BAGPIPES and fiddles will merge with tribal belly dancers and a Bollywood band to celebrate the Capital’s 20th Dussehra Festival tomorrow.
Around 5000 people are expected to gather for the annual Hindu festival on Calton Hill, which celebrates good conquering evil.
Symbolic 25ft effigies of the demons Ravana, his brother Kumbhakarna and son Meghnad will be set alight on top of the hill to commemorate the victory, which took place thousands of years ago.
The burning is the climax of a day full of activities celebrating Dussehra, along with a fireworks display which takes place against the spectacular backdrop of the Edinburgh cityscape.
It is one of the largest free independent festivals in Scotland – something its organisers are proud they are able to provide to the residents of Edinburgh and further afield.
Karthik Subramanya, president of the Scottish Indian Arts Forum, which organises the festival, says: “It’s our 20th year so we are so excited that we have come this far.
“The buzz across Edinburgh and the community is great. With social media, you get a lot of advance feedback, and the feedback has been really good.
“This is the biggest event for the Indian community across Scotland. People are really engaged.”
The event has grown from more humble roots. Twenty years ago it started out as a simple parade through the city streets.
This year it features a fantastic cultural programme integrating Scottish and Indian music and dance.
The pipes and fiddle performers of the Scott Wood Band will be headlining the festival at 5.30pm.
Indian classical dancers from the Bhartiya Ashram centre in Dundee will give a traditional feel to the festival at 6pm. Other performers include Twisted Tails, a tribal belly dancing group, flamenco performances by Alba Flamenca and the Bollywood band Swaryatra.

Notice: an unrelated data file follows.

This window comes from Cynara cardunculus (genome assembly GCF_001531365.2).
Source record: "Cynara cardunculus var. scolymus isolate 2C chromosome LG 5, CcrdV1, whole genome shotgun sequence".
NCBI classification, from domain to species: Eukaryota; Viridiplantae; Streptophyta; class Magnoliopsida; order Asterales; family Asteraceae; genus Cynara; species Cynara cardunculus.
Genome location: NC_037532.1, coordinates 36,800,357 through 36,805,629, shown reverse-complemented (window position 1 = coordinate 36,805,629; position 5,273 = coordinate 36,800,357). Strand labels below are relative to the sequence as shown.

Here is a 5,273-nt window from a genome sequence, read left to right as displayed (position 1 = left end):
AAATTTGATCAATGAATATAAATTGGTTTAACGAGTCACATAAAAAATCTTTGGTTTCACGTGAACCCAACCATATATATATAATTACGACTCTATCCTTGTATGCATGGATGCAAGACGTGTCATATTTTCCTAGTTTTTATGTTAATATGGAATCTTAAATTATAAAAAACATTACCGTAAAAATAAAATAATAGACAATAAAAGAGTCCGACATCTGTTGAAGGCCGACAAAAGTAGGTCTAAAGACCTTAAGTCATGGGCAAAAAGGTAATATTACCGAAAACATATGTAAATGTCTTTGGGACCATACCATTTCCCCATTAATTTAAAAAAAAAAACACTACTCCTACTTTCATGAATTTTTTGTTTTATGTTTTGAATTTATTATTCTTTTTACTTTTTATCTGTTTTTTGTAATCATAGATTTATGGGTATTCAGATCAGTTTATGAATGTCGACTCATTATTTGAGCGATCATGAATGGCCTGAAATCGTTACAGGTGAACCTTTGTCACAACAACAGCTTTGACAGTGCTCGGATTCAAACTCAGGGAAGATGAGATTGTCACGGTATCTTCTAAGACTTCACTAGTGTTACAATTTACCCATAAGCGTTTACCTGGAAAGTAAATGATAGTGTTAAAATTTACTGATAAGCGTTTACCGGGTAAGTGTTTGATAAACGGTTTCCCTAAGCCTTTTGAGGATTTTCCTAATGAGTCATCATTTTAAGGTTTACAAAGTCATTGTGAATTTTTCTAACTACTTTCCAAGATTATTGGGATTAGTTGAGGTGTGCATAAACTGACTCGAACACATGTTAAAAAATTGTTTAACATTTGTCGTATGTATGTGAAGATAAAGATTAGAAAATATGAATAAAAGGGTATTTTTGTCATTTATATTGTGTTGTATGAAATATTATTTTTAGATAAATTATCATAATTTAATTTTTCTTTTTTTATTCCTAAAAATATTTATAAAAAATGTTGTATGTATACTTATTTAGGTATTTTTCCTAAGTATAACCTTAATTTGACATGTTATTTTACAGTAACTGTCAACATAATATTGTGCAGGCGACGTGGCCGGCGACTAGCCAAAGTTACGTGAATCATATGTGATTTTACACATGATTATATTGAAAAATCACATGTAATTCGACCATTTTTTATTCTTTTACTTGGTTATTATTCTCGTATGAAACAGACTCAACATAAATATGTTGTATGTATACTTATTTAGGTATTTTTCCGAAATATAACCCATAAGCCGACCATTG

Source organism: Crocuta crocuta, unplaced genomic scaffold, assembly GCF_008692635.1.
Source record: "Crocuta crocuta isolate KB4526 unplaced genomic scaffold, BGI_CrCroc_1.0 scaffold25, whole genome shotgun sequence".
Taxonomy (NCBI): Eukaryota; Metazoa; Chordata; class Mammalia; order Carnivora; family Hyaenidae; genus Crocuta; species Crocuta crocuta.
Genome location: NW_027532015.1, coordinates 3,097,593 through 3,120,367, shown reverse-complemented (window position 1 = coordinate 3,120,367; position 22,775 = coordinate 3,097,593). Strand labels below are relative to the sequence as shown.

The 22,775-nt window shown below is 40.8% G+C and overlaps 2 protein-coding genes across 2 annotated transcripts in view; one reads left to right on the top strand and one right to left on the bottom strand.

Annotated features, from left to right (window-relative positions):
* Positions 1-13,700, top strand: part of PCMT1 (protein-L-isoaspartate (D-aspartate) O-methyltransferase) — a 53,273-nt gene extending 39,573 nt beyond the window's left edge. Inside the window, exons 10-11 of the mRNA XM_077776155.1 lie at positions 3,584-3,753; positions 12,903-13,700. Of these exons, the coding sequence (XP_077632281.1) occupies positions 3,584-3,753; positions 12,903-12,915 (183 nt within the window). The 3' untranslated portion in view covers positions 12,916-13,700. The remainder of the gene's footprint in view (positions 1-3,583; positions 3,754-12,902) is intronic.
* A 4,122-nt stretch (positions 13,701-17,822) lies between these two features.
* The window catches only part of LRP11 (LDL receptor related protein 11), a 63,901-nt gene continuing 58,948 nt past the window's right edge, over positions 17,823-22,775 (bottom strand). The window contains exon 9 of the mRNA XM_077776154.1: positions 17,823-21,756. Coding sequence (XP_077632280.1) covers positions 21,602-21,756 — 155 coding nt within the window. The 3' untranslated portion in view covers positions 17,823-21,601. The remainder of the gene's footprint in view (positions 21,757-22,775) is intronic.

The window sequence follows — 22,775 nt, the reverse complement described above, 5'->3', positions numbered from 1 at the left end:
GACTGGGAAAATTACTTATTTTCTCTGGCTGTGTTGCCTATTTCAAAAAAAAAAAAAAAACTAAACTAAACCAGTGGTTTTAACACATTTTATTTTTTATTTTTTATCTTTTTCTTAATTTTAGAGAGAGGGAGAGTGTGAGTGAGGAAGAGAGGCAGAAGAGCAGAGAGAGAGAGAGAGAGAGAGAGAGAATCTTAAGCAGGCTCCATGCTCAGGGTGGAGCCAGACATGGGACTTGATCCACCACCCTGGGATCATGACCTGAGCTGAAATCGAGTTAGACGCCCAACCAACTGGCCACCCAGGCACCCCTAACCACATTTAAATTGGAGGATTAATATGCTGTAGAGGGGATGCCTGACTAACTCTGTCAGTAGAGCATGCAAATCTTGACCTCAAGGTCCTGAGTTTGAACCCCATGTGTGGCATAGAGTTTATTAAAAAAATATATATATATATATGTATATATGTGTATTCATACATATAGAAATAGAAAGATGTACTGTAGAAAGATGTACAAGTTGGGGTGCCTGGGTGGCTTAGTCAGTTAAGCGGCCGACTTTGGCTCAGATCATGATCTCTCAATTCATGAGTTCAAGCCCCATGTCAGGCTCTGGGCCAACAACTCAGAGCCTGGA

This year there will also be a dedicated children’s marquee with arts and crafts workshops by Edinburgh Sculpture Workshop from 3pm to 5pm, designed to help children understand different cultures and diversity by engaging in activities together.
“It’s almost a 50/50 split between the Scottish and Indian performers, and we have young pipers and fiddle bands.
“We have increased the number of kids’ activities this year and we’ve got lots of schools involved.
“They have been learning about it in school, and I think it’s an important part of the curriculum.
“Last year we were surprised by the amount of people we had there.
“People come and go throughout the day because we’re on all day, but we expect to see about 5000 people.
“We will have a huge number of new people coming, as well as our existing audience.”
As well as music, dancing and arts and crafts, spectators will be able to enjoy a host of fantastic food stalls, including those provided by the award-winning Banana Leaf restaurant in Glasgow and the Drumbrae-based Spice Lounge.
The burning of the effigies is the climax of the event as it marks the end of the ten-day war between the gods and demons thousands of years ago.
This year, the festival is taking place earlier in the month than it did previously due to the lunar calendar, so the fireworks will start a bit later, at 7.30pm.
The towering effigies have once again been made by the inmates of Saughton Prison, who are taught skills in carpentry and design.
“This is the sixth or seventh year they have made them for us,” explains Karthik. “They try to make the effigies different each year and they really get into the spirit of it.”
To enable the festival to remain free to spectators, organisers have secured sponsorship from SSE Scottish Hydro and TCS Tata Consultancy Services.
Jim McPhillimy, managing director of SSE Plc, owners of the Scottish Hydro, says: “SSE is committed to working actively in all the communities we serve and we are delighted to support the Scottish Indian Arts Forum’s annual Dussehra celebrations in Edinburgh for the third year running.”
Karthik adds: “The whole community looks forward to this event and we hope we can continue to present this event for the next 20 years.”